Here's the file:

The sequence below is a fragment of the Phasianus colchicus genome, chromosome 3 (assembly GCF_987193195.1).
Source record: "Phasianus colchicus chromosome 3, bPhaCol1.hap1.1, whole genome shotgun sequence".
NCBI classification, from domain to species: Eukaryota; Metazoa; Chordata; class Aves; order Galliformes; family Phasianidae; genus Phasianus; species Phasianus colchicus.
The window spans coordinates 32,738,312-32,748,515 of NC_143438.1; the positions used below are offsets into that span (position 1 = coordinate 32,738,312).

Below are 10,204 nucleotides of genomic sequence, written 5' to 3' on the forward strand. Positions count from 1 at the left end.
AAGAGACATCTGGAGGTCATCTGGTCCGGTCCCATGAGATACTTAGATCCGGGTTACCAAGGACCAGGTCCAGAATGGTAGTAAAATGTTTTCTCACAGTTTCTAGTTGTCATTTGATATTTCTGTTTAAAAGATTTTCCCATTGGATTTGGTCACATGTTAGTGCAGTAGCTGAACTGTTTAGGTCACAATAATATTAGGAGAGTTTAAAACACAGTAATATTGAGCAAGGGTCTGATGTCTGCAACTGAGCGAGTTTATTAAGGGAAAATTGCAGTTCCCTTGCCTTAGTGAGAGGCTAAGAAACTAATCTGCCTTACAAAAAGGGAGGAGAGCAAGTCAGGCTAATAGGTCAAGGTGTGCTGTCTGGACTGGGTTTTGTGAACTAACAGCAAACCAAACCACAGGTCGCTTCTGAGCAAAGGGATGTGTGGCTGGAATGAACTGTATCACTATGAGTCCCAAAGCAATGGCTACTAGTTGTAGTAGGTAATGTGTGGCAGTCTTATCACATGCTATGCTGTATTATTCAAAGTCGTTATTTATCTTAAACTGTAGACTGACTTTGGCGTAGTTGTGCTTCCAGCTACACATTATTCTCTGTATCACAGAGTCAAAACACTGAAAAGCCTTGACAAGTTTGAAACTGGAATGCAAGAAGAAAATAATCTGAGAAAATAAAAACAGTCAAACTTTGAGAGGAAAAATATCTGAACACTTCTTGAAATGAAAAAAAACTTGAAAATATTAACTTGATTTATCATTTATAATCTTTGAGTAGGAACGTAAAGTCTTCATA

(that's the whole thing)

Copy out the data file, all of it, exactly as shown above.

The sequence below is a fragment of the Phasianus colchicus genome, chromosome 3 (assembly GCF_987193195.1).
Source record: "Phasianus colchicus chromosome 3, bPhaCol1.hap1.1, whole genome shotgun sequence".
NCBI classification, from domain to species: Eukaryota; Metazoa; Chordata; class Aves; order Galliformes; family Phasianidae; genus Phasianus; species Phasianus colchicus.
The window spans coordinates 32,738,312-32,748,515 of NC_143438.1; the positions used below are offsets into that span (position 1 = coordinate 32,738,312).

Below are 10,204 nucleotides of genomic sequence, written 5' to 3' on the forward strand. Positions count from 1 at the left end.
AAGAGACATCTGGAGGTCATCTGGTCCGGTCCCATGAGATACTTAGATCCGGGTTACCAAGGACCAGGTCCAGAATGGTAGTAAAATGTTTTCTCACAGTTTCTAGTTGTCATTTGATATTTCTGTTTAAAAGATTTTCCCATTGGATTTGGTCACATGTTAGTGCAGTAGCTGAACTGTTTAGGTCACAATAATATTAGGAGAGTTTAAAACACAGTAATATTGAGCAAGGGTCTGATGTCTGCAACTGAGCGAGTTTATTAAGGGAAAATTGCAGTTCCCTTGCCTTAGTGAGAGGCTAAGAAACTAATCTGCCTTACAAAAAGGGAGGAGAGCAAGTCAGGCTAATAGGTCAAGGTGTGCTGTCTGGACTGGGTTTTGTGAACTAACAGCAAACCAAACCACAGGTCGCTTCTGAGCAAAGGGATGTGTGGCTGGAATGAACTGTATCACTATGAGTCCCAAAGCAATGGCTACTAGTTGTAGTAGGTAATGTGTGGCAGTCTTATCACATGCTATGCTGTATTATTCAAAGTCGTTATTTATCTTAAACTGTAGACTGACTTTGGCGTAGTTGTGCTTCCAGCTACACATTATTCTCTGTATCACAGAGTCAAAACACTGAAAAGCCTTGACAAGTTTGAAACTGGAATGCAAGAAGAAAATAATCTGAGAAAATAAAAACAGTCAAACTTTGAGAGGAAAAATATCTGAACACTTCTTGAAATGAAAAAAAACTTGAAAATATTAACTTGATTTATCATTTATAATCTTTGAGTAGGAACGTAAAGTCTTCATA